Fasting is a potent weapon in the Satyagraha armoury. It cannot be taken by everyone. Mere physical capacity to take it is no qualification for it. It is of no use without a living faith in God. It should never be a mechanical effort nor a mere imitation. It must come from the depth of one's soul. It is therefore always rare. It seems to be made for it. Thus fasting though a very potent weapon has necessarily very strict limitations and is to be taken only by those who have undergone previous training.

Conclusion:
Non-violence is the basic principle of Gandhian ethics of fasting. Those who want to go in for a Satyagrahi fast should certainly possess some personal experience of fast for spiritual purification. Fasts for riding the body of impurities are also beneficial. In the end of course, there is only one basis of the whole idea of fasting and that is purification. (Harijan: Sept 8, 1940)
Non-violence in its positive aspect as benevolence is the greatest force because of the limitless scope it affords for self-suffering without causing or intending any physical or material injury to the wrong-doer. The object of fasting is to evoke an appeal to his better nature. Thus, fasting under certain circumstances is an appeal par excellence.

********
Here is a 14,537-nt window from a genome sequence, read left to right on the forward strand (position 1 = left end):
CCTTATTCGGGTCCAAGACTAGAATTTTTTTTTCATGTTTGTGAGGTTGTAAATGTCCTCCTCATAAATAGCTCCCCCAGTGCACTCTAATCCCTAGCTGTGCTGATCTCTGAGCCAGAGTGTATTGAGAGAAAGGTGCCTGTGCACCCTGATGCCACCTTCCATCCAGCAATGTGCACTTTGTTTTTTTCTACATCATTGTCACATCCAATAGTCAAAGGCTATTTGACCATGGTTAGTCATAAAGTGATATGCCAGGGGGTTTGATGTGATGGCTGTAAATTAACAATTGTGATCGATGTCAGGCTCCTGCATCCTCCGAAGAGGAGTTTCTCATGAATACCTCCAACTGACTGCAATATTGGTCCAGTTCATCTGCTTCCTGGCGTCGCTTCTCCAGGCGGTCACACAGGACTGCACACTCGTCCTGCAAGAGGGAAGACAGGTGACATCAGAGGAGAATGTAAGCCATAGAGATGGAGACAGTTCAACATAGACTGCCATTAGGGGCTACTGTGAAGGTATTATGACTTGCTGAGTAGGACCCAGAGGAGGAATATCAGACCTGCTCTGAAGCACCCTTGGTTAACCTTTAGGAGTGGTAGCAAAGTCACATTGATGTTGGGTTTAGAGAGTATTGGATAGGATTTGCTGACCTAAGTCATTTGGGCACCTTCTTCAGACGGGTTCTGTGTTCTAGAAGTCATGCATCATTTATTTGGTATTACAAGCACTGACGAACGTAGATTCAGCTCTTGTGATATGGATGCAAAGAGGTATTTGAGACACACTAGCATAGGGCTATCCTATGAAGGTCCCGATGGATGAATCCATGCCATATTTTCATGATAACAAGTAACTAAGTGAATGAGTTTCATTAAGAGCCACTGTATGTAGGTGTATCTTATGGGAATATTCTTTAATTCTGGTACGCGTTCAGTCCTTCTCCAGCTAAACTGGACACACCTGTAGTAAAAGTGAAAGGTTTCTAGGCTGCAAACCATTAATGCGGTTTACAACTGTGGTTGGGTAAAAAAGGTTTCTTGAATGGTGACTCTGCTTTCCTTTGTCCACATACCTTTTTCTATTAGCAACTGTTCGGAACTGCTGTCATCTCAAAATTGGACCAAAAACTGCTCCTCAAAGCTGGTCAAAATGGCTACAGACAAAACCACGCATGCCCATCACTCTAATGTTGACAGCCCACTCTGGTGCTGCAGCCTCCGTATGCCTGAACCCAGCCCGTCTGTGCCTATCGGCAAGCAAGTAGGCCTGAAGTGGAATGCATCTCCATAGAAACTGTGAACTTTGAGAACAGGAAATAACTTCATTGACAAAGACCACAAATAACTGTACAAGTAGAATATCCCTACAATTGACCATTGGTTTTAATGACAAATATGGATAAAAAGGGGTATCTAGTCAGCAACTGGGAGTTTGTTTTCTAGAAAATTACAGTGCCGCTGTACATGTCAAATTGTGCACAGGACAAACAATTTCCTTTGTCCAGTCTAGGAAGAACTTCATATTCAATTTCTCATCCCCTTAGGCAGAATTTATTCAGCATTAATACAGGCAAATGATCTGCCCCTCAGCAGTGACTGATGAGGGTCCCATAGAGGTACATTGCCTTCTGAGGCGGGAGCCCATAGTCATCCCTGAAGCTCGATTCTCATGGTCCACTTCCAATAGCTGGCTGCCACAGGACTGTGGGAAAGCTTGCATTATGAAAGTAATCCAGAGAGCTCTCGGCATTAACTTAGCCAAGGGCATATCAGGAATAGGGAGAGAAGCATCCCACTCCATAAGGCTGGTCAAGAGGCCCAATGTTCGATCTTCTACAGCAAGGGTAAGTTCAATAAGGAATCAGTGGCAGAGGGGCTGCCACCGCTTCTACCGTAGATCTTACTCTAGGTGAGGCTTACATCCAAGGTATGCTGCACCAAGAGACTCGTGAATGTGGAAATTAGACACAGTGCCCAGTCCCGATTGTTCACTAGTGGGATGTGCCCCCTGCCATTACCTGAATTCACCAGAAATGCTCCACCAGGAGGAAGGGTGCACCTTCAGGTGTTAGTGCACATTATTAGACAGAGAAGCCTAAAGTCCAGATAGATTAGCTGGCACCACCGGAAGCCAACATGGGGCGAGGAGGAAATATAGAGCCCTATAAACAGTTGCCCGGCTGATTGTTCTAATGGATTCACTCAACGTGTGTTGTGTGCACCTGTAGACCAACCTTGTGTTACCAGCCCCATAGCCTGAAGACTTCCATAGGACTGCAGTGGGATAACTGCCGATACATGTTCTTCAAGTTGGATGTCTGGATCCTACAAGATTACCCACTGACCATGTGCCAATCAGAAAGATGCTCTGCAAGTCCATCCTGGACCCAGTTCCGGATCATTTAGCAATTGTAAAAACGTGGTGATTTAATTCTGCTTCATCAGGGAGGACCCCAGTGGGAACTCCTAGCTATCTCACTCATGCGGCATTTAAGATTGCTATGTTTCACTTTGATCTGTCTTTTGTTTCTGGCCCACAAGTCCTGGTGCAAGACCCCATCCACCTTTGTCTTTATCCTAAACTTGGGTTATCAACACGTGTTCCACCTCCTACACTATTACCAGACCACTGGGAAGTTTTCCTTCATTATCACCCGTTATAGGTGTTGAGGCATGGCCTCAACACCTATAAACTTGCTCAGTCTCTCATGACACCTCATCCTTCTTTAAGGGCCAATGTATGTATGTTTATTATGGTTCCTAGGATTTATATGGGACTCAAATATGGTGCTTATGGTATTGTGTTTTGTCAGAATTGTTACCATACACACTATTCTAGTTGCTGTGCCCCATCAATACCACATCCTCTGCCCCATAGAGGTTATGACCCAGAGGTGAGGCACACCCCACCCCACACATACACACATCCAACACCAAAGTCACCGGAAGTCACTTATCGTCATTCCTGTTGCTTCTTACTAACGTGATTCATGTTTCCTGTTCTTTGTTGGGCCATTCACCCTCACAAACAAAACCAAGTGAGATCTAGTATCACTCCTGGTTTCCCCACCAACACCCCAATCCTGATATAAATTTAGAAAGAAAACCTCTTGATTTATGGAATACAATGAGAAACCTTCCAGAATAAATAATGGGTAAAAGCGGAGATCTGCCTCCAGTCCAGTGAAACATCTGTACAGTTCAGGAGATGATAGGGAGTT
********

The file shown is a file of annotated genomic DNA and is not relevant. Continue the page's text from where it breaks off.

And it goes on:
Fasting motivates non-violence which aims not so much at changing the opponent's behaviour, rather it aims to change the opponent's values which in turn will lead to change in behaviour. The end of this process is truth, means for reaching it is non-violence. Because it is an axiom of Satyagraha that good ends can never grow out of bad means, there should be no threat, coercion or punishment. Instead, the person practicing Satyagraha undergoes self-suffering in the optimistic belief that by touching the opponent's conscience, they can be converted to seeing the truth of the Satyagrahi's position.
I have tried to highlight through this paper that the advantages of fasting are it converts the person or s him and brings about expected change without violence. Thus the goal is achieved with the result that peace and harmony prevail. With fasting a person always turns to be a winner.

References:
  1. M. K. Gandhi : (1944), Ethics of Fasting. Indian Printing Works, Lahore.
  2. Journal of Religion and Health, Vol. 45, No.3 (Fall,2006), pp. 310-327.
  3. Unto Tahtineh : Ahimsa - Non-violence In Indian Tradition Rider and Company London 1976
  4. Gokhale B.G: Indian Thought- Through The Ages. Asian Publishing House, Bombay 1961.
Websites:
  1. www.nonviolenceinternational.net/seasia/whatis/book.php
  2. http://bahai-library.org/books/gandhi/node30.html
  3. http://www.jstor.org

Courtesy: This article has been reproduced from the ISBN Publication - Gandhi in the New Millennium - Issues and Challenges' published by Khandwala Publishing House.

* Maithili Gupte is a Lecturer, Department of Philosophy, Kirti College, Mumbai.